In reading this text, I was being told that my experience(s) as a Black American woman was just as relevant as a White woman’s experience(s). In high-school, I was only being taught about first-wave feminism that benefited upper-class White women. Unfortunately, my Women Studies’ teacher would seek to apply this one form of feminism to various cultures all across the world. She would have us watch documentaries over women-suffrage (which excluded women of color), women from the Middle East, and the roles of women throughout history. However, the class was purely centered around this Western, White upper-class form of feminism which excluded women of color and poor White-women.

Fortunately, I was exposed to Black feminist and writer, Dr. bell hooks. In a way, bell hooks is my favorite feminist of all times. She connects the dots and doesn’t just say that feminism is about sexism. No, she looks at feminism through various lenses in order for individuals to grasp the inter-connectedness of: racism, sexism, patriarchy, and imperialism. She looks at how all of these factors affects the topic of feminism and the way we think about it. It is not just about women/men fighting against sexism. It is much deeper. It is about seeing how various classes and various racial-groups are struggling/dealing with capitalism/colonialism/racism/sexism. So, bell hooks stated very bluntly that “we have to constantly critique imperialist white supremacist patriarchal culture because it is normalized by mass media and rendered unproblematic.”

She is unwrapping feminism in a way that it can no longer be packaged up with upper-class White women in mind. She is reconstructing feminism and forcing people to see the intersectionality of: race, sex, power, and money. For many people, feminism is simply about fighting sexism. However, bell hooks would argue that this isn’t good enough because every women will not have the same struggles. The upper-class White American woman will not have the same experiences as poor women living in rural Brazil. This is and will not be the case because there are factors affecting the experiences of these women’s lives.

So, the thing about bell hooks that I love is her complexity. She breaks down the way we view things and how mass-media influences us. Furthermore, she makes this complexity so easy to understand that you could quickly see how all of the dots connect to one another. I remember going to the Women Studies’ Department at my university and asking about Black feminism and being told that I should contact the Black Studies’ Department for information about this particular form of feminism. This really stirred something up in me. I didn’t understand why the Women Studies’ Department didn’t have various views/perspectives of feminism present within their department. They ARE responsible for educating women and men on women’s rights. However, there is still this one form of feminism that they insist on being most important. I guess the plight of women of color aren’t as important as a White woman’s plight towards equality. I still believe that Black feminism is marginalized and “to be in the margin is to be part of the whole but outside the main body”. So, I learned from that experience that there is still racism happening in feminism. I will not be okay with this nor tolerate it, so watch out because women of color are wanting their voices to be heard. Let me back up for a bit! When I was directed to go to the Black Studies’ department, I was in utter dismay. This was the one place that women on campus would totally believe could serve them. However, this institutionalize marginalization of women of color experiences is just ridiculous. I wanted to scream. I couldn’t believe my ears when I was told that a department that focuses on women didn’t have the resources available to help all women. As the title of hooks’ book reads “From Margin to Center,” she is truly trying to take the experiences of women of color and place it in the center. It isn’t about being marginalized anymore. No, it is about acknowledgement. It is about being heard.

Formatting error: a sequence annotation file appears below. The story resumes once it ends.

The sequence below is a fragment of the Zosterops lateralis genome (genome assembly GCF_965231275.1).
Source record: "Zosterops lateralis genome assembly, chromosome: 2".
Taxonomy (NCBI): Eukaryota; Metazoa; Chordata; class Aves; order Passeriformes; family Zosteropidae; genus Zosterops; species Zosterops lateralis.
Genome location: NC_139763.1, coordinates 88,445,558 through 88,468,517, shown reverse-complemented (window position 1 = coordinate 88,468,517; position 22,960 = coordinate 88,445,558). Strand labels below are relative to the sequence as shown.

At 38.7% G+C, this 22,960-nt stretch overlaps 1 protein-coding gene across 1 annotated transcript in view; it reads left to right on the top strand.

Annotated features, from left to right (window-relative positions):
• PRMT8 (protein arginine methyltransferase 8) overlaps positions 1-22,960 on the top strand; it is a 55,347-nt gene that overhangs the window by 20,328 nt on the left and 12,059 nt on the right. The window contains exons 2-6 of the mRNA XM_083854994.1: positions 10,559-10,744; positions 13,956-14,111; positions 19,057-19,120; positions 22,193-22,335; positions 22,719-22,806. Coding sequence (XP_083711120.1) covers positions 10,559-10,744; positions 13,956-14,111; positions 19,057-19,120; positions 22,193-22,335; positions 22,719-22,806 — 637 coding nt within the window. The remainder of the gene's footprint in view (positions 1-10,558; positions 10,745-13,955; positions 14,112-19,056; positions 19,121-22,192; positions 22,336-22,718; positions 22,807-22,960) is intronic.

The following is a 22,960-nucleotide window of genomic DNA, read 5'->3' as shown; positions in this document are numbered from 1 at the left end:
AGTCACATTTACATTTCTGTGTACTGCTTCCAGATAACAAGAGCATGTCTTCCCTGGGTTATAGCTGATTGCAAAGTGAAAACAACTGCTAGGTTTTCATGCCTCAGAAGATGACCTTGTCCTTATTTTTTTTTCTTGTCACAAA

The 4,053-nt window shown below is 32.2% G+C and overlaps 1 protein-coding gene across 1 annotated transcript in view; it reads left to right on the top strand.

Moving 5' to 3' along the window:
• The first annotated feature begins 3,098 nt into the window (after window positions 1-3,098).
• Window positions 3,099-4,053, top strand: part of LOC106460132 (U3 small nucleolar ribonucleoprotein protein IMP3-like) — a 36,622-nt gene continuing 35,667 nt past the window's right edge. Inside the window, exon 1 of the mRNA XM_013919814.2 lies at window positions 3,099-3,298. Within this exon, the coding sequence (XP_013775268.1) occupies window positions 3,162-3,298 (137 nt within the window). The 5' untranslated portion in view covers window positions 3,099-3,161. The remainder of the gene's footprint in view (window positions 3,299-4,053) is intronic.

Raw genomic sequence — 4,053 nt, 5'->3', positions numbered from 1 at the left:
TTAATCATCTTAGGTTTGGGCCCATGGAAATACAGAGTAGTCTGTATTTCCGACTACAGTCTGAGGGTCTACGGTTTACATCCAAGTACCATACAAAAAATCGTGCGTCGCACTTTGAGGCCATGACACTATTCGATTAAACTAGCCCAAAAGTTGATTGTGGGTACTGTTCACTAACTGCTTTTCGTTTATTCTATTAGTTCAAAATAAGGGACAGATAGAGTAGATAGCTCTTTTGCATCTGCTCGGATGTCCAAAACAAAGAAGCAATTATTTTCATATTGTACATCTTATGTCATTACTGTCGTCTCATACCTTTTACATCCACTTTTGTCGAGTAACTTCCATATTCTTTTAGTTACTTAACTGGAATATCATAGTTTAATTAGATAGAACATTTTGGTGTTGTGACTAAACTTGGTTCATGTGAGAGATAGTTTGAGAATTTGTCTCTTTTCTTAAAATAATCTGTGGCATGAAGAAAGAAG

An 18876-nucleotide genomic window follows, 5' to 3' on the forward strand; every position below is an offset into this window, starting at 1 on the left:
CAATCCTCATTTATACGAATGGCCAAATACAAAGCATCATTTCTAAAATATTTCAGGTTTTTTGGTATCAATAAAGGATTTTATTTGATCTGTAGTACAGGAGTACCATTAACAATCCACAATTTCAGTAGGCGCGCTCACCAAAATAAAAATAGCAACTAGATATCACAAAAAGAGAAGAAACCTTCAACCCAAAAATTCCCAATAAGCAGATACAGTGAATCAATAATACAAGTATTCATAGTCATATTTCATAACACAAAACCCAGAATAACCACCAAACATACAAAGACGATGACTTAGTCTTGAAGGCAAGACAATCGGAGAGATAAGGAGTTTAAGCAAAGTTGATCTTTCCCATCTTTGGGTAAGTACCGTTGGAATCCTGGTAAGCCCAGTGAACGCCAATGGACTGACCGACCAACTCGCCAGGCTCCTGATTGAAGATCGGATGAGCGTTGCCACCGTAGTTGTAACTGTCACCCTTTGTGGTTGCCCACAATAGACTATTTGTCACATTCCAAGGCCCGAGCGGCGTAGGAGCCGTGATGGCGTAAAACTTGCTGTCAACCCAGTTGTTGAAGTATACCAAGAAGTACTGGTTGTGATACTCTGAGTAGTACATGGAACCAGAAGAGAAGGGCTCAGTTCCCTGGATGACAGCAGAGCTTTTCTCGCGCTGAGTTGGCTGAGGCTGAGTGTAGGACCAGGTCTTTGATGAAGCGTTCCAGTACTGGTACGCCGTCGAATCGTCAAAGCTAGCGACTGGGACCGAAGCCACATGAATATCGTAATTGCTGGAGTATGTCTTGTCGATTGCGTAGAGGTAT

In short, bell hooks is definitely a feminist that everyone should read on, see in person, and study. Her works will blow you away! It will definitely open your eyes up to feminism in a new and fresh way. You will not be disappointed!